Asking for information on the team responsible for developing Agostini’s V1000, Alis responded with the following; “At the time of the GP bikes, Ing. Umberto Panzeri was a young mechanical engineer working at Moto Guzzi and cooperating with the race team in his spare time. He did his dissertation at University Politecnico di Milano on Guzzi. Naturally, being from Lecco his first occupation was at Moto Guzzi where he worked for some time, but left due to disagreements with De Tomaso. He started working at the Gilardoni cylinder factory in Mandello and still does, though I believe he is now pensioned. In the early 1980s my dad and Umberto started a small company; Motoman, which produced and distributed big bore cylinders and pistons. The company was passed and still exists under the name R.A.M. Another key member of our staff was Piero Pomi, a Guzzi Works mechanic during the 1950s. Guzzi’s golden age of racing championships. Piero worked under legendary engineer Carcano and was a very good friend of my dad. His favorite mechanic.”  

Contoured to direct a cooling blast to the enclosed cylinders, the fairing and Agostini’s new solo seat transformed the angular 850 III into a sleek, aerodynamic flyer that still owned much to its endurance racing roots. Again called out as 942cc, the plot begins with 88mm Nikasil cylinders and new pistons, but this time with slightly less compression at 10.1. Replacing the stock cylinder heads were assemblies modified with larger 46.5 and 40mm inlet and exhaust valves, stronger springs, and opened ports. Twin 40mm PHM Dell’Ortos attach via special manifolds. 40mm headers pair with upswept Lafranconi Competizione silencers, held in place by Agostini’s pattened rear-set footpeg and bracket. Driven from the crank’s nose, Agostini’s alloy gearset replaces the chain and tension spring, connecting Duilio’s hearty P3 camshaft and oil pump. Popular options from Agostini’s catalog include a vented sump and a dual seat. Power is a claimed 82-hp @ 7500 rpm, and 136-mph. Other bikes boasted more output or faster 1/4-mile acceleration, but for top end thrust (and price) only a handful of production motorcycles lived in the Agostini’s neighborhood.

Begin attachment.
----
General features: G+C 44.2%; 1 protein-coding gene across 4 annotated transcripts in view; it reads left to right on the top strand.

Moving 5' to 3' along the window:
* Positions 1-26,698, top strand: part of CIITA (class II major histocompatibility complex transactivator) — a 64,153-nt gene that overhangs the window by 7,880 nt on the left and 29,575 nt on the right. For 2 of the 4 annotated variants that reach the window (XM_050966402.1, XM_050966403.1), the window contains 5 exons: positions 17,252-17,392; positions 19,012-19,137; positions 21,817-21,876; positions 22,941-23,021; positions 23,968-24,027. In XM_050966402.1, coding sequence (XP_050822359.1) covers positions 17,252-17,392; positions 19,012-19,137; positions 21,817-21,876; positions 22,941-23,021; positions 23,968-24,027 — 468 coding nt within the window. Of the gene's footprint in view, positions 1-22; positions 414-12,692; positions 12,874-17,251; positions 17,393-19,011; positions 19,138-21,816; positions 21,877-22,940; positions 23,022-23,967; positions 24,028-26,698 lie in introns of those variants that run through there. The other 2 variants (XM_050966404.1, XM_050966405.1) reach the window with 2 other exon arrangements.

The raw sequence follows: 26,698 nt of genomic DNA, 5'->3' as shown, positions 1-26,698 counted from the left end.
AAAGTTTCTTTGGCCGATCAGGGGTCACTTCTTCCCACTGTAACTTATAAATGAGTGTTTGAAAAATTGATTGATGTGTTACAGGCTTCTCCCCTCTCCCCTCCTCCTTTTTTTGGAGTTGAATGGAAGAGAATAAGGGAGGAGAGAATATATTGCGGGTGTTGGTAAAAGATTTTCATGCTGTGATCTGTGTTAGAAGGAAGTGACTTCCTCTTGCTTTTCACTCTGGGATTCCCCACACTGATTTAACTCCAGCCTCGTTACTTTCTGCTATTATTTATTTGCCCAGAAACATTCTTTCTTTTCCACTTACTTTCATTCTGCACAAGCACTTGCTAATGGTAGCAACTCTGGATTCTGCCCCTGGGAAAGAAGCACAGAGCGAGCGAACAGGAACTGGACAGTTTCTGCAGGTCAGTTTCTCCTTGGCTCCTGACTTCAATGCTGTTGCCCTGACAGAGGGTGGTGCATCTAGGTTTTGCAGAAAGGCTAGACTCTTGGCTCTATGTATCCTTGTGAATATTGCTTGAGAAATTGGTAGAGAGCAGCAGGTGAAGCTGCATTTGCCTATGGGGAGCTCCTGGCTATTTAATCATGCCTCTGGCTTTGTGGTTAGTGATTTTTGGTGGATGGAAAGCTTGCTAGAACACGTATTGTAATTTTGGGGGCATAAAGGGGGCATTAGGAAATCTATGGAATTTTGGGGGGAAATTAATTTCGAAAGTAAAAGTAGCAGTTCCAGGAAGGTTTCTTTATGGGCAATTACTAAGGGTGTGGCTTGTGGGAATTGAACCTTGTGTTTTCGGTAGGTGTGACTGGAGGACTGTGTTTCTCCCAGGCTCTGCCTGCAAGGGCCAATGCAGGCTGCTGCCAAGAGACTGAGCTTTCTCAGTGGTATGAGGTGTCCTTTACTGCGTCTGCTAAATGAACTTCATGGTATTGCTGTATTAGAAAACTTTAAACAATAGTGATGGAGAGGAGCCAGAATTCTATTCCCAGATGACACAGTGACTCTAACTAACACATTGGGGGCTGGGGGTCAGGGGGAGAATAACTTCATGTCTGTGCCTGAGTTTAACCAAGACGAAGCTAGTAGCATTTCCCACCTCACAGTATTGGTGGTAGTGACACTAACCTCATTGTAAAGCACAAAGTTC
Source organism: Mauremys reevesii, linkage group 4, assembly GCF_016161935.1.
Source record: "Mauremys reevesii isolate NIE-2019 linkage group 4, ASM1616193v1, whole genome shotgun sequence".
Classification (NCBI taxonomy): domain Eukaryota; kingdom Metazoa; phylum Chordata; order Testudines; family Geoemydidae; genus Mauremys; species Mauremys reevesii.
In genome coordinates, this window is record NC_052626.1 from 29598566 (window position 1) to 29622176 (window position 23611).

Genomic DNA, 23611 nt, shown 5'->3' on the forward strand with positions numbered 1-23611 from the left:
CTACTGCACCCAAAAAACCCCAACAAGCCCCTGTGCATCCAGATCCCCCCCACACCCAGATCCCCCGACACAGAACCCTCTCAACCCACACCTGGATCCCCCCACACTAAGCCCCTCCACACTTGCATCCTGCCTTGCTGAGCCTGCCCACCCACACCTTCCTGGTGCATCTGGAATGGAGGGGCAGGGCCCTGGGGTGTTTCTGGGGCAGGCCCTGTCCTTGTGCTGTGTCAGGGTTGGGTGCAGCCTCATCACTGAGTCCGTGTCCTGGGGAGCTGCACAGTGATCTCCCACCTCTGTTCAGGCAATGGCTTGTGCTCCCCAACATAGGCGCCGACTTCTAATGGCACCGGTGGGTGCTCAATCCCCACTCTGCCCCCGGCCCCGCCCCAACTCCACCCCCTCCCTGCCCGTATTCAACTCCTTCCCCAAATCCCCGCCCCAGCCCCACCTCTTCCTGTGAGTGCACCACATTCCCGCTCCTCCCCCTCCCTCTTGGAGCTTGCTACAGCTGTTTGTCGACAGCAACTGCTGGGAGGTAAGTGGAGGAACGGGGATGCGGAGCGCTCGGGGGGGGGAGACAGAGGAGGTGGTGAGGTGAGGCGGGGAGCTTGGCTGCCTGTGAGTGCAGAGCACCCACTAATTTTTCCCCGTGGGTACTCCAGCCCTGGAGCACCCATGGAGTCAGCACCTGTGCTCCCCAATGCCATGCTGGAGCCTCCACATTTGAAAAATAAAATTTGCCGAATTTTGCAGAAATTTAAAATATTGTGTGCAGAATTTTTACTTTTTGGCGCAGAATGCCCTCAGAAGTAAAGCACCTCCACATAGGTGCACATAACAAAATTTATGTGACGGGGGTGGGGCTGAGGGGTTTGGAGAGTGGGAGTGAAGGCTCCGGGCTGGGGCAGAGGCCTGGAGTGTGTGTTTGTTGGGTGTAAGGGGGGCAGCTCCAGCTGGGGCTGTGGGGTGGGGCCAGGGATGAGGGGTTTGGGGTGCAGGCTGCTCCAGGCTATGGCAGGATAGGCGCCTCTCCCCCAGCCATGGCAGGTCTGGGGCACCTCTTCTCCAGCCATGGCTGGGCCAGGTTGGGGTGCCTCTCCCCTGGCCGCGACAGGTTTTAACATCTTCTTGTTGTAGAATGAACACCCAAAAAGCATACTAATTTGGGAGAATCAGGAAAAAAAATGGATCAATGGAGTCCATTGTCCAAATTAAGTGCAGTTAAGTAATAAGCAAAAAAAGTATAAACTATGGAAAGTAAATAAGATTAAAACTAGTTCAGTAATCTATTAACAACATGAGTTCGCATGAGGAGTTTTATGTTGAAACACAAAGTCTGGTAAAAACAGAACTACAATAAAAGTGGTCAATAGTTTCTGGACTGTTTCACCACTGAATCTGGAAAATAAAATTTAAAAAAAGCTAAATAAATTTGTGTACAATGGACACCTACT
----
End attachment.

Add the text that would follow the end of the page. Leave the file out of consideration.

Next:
Using factory supplied machines meant Guzzi’s considerable uprating of the 850III carried over to Agostini’s 1000cc remake. Some of these included engine-to-frame vent, narrower 180mm spaced trees, air forks, a 20mm longer swing arm and longer shocks. Inside, the cylinder studs were moved outwards approx. 3.5mm, leaving more meat for Agostini to apply his big bore upgrade. “In time, we began to have issues with the Le Mans III castings when fitting our largest valve packages,” recalls Alis Agostini. “The new material used for these cylinder heads was not as stable as before, so the option was discontinued.” New options for the V1000 III included a close-ratio gearbox and a taller 8/33 pinion gear.

Mainly published in Germany, advertising showing the flashy Italian appeared before shipments arrived. “New!” proclaimed DMB’s press writers and indeed it was, resplendent in bright white with black trim. “The super bike for super demands,” reads the translation. “The new 1000 III. A top performer among the ‘Formula I’ machines to give the sporty driver what he seeks.” Now fully supported as a pure racer or street going gran turismo, more tuning components were available from Agostini’s rapidly expanding catalog. These include more bodywork options, a racing camshaft, flywheel machining and an available 992cc using 90mm pistons. Bold and expressive, Agostini’s second production V1000 offered a sharp uptick in both finish and flow, again as a general carryover of the previously mentioned improvements. I’ve never seen one for sale but highly coveted among the Guzzsti, these remain formidable over the road.

(More sedate in white, festooned with chrome exhausts and silver wheels. Agostini Duilio of Italy products page. A classic expression in Le Mans red.)